OTTAWA – If Justin Trudeau gets his way on electoral reform, will the Liberals “steal” every federal election in perpetuity?
As hearings on a new voting regime resume Monday, the Conservatives contend that’s what would be in store if Canada adopts a system of ranked ballots, which the prime minister has in the past touted as his preference for replacing the current first-past-the-post (FPTP) voting system.
Pollsters, pundits and proponents of proportional representation are only slightly less apocalyptic, predicting that a ranked ballot system – also known as preferential ballot or alternative vote (AV) – would certainly give the centrist Liberals an unfair advantage.
Hogwash, say political scientists who specialize in the study of voting systems.
“Would the Liberals automatically benefit? No,” says Wilfrid Laurier University’s Brian Tanguay.
“You can’t say anything would automatically occur once a change in the electoral system happens … The moment you change the rules of the game, the calculations of both the parties and the voters themselves will change.”
Assuming a Liberal advantage is “very much wrong-headed” and “far too simplistic,” agrees York University’s Dennis Pilon.
Under AV, voters mark their first, second and subsequent choices. If no candidate wins more than 50 per cent of the vote, the contender with the fewest votes is dropped from the ballot and his or her supporters’ second choices are counted. That continues until one candidate emerges with a majority.
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Had that system been in place in last fall’s election, polls have suggested Trudeau’s Liberals – who won 55 per cent of the seats in the House of Commons with just 39 per cent of the popular vote – would have won an even bigger “false majority” since they were the most popular second choice among supporters of other parties.
Trouble is, those analyses superimpose second choice preferences onto voting behaviour that was driven by FPTP – which compelled plenty of New Democrat and Green supporters last October to back the Liberals to defeat the Conservatives, rather than risk “wasting” their votes on the smaller parties.
If those strategic voters had been able to support their first choices, marking the Liberals second as surety against Conservative victory, the result could have been much different, experts say. For one thing, NDP support likely wouldn’t have utterly collapsed.
“My best guess, without doing a close riding-by-riding assessment, is that a preferential ballot would likely have produced a hung Parliament rather than a Liberal majority,” says University of British Columbia professor emeritus Ken Carty.
But it’s not just voter behaviour that would have changed. The parties themselves would have been forced to broaden their appeal if they’d been competing for second – and not just first – choice votes.
If AV did wind up benefiting primarily the Liberals, Pilon says the Conservatives would have only themselves to blame.
“The Conservatives have pushed themselves into a corner that’s just too extreme for Canadians,” he says.
“One of the arguments for AV could be that maybe we’d end up with a less extreme Conservative party. First-past-the-post allows the Conservative party to be more extreme because they don’t have to win 50 per cent or near 50 per cent to win ridings.”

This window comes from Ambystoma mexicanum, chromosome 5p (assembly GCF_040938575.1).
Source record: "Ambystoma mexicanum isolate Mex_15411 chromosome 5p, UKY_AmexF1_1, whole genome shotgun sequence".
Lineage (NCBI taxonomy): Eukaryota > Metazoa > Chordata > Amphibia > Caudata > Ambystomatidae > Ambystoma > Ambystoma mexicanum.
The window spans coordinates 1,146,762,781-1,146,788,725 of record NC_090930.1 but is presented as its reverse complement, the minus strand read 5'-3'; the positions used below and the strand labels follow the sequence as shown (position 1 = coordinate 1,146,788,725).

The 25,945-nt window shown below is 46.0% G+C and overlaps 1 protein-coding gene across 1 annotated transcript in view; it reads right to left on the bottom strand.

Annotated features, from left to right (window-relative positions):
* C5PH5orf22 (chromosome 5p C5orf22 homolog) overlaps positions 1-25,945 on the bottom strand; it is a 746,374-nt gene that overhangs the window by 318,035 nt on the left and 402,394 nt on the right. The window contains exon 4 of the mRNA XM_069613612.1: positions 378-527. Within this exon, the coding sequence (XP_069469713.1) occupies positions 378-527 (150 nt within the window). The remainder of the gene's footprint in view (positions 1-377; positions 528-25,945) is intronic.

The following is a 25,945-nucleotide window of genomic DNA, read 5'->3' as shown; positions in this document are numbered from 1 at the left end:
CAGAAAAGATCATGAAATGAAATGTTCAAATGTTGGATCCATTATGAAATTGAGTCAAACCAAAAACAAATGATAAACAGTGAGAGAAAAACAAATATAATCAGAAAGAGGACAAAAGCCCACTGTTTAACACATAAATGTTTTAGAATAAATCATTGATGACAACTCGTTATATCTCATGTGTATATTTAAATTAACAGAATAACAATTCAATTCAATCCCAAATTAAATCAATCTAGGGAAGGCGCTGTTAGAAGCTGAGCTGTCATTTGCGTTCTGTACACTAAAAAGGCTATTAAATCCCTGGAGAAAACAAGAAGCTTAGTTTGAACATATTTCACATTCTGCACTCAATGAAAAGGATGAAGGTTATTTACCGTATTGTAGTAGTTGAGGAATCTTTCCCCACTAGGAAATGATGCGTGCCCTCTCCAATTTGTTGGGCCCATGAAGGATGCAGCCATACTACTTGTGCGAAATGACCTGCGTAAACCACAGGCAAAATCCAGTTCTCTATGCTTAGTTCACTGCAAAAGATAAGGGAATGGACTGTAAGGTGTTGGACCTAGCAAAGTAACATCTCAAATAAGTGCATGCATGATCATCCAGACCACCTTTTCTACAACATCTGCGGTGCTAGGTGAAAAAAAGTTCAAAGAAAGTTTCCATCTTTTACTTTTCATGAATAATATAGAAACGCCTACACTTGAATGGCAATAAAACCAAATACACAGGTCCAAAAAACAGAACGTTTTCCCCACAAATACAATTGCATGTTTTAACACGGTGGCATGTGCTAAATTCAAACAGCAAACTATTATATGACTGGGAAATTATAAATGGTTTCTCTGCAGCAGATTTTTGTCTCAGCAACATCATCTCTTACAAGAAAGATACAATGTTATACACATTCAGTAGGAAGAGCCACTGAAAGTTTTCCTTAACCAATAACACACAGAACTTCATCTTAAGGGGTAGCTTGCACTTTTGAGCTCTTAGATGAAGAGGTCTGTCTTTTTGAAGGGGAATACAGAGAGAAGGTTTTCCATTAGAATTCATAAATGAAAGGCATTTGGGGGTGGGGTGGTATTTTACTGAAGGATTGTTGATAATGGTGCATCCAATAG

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So, which party would benefit most under ranked balloting? Hard to say.
It would likely be an advantage for smaller parties that tend to get squeezed by strategic voting under FPTP, says Arend Lijphart, professor emeritus at the University of California San Diego and widely considered the world’s leading expert on voting systems.
Like other experts interviewed by The Canadian Press, Lijphart is a fan of proportional representation, a voting system in which a party’s share of seats in the legislature reflects its share of the popular vote. But, while ranked balloting would not produce a proportional distribution of seats, he says it would still be better than FPTP.
“I think you get a more accurate choice with ranked choice balloting and you’re really also making it easier and more straight-forward for the voter because the voter doesn’t have to calculate how is my vote going to work. They can vote the way they feel.”
The beneficiary of such voter liberation would likely vary from region to region of the country, says Pilon. In some places, like the Greater Toronto Area where voters tend to switch between the Liberals and Conservatives, the two main parties would benefit. In places like B.C., where voters are more likely to switch between NDP and Conservative, those two parties would benefit.
In the handful of countries that use ranked ballots, like Australia, Pilon says the system was introduced deliberately to allow two main parties to work together to shut out other parties – and it’s largely worked out that way. But that hasn’t been the experience in Canada, where the system was used provincially years ago.
Back in the early 1950s, when B.C. was governed by a Liberal-Conservative coalition, Tanguay says those two parties brought in ranked ballots to “keep the socialist hordes out.”
They assumed “Conservatives’ second choice would be Liberal and Liberals’ second choice would be Conservative and one of them would get into power and keep the CCF (forerunner to the NDP) at bay.”
But those assumptions were “shattered” when Social Credit “came out of nowhere” to score the most second-choice votes and win the election.
And that, says Tanguay, underscores the unpredictability of what could happen if ranked balloting were adopted nationally.